Q: I was married for five years. I have been divorced now for three years and I have been dating someone else for a year. We made a pact when we started dating that we would not talk about our past, so we know very little about what went on prior to meeting. He has no idea I was married before. On Christmas Day my guy asked me to marry him and I accepted. He wants to get married next New Year’s Eve. My former anniversary was New Year’s Eve. Do I have to say something? What do you think about getting married on the same day for marriage Nos. 1 and 2? What’s good ex-etiquette?
A: Although I have had a client who thought he was a genius to be married multiple times – all on the same day – so he would never forget his anniversary, I would suggest you take this far more seriously and pick a different date for marriage No. 2. I would also suggest that you come clean with some of your history. Notice I said “some.” I understand the philosophy of not airing so much dirty laundry, but being married for five years – there is bound to be proof somewhere, whether it’s your parents slipping in a conversation or a wayward picture here or there. It could all backfire if your fiancé finds out from someone else, so based on heading off a disaster, I’d say something sooner rather than later.
If you are embarrassed, it’s not essential to offer every little detail. There are those who have had quite a few past partners and volunteering all the names and dates may paint the wrong picture, especially if you are trying to change your ways.
But, that’s not what I am hearing from you. It appears you simply made a pact not to talk about the past and you’ve stuck by it, only to have it catch up to you in a completely unplanned way. Based on that, I suggest you refer to Ex-Etiquette Rule No. 7, “Be honest and straightforward,” which translated means, “honesty is the best policy.” Try something like, “Honey, I love you and I’d love to marry you. When we first met we made a pact not to talk about the past and out of respect for you I held to that pact, but before we go forward I believe we do have to talk about the past for a moment.” And, then drop the bomb. If he doesn’t understand, you’ve got the wrong guy.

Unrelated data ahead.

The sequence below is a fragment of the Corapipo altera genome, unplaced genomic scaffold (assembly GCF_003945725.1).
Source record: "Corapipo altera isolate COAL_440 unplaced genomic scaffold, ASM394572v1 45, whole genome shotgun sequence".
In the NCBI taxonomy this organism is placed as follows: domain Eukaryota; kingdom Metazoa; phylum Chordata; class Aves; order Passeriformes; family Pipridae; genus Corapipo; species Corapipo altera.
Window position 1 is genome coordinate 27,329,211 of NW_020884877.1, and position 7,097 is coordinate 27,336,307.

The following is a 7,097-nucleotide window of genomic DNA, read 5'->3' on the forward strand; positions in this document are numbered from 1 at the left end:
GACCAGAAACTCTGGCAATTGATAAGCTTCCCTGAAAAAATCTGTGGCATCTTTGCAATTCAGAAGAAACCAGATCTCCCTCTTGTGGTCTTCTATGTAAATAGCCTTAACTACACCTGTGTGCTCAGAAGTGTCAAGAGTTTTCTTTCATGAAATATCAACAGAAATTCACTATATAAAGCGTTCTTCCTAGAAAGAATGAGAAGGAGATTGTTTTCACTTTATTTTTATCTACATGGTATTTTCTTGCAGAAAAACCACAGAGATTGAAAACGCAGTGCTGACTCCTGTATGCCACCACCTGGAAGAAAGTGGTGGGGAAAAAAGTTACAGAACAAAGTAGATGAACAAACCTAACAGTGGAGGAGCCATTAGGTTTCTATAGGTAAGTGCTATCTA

You could look at it like this: Although wanting to keep some info to yourself is understandable, the experiences that went before are what made you who you are today. If you are kind, you have learned to be kind. By the same token, if you are distrusting or jealous, you may have learned that from past experience as well. Knowing that about each other is an important component to loving and respecting someone for exactly who they are (which can certainly contribute to the longevity of marriage No. 2). Good luck.
Dr. Jann Blackstone is the author of “Ex-etiquette for Parents: Good Behavior After Divorce or Separation,” and the founder of Bonus Families, www.bonusfamilies.com. Reach her at firstname.lastname@example.org.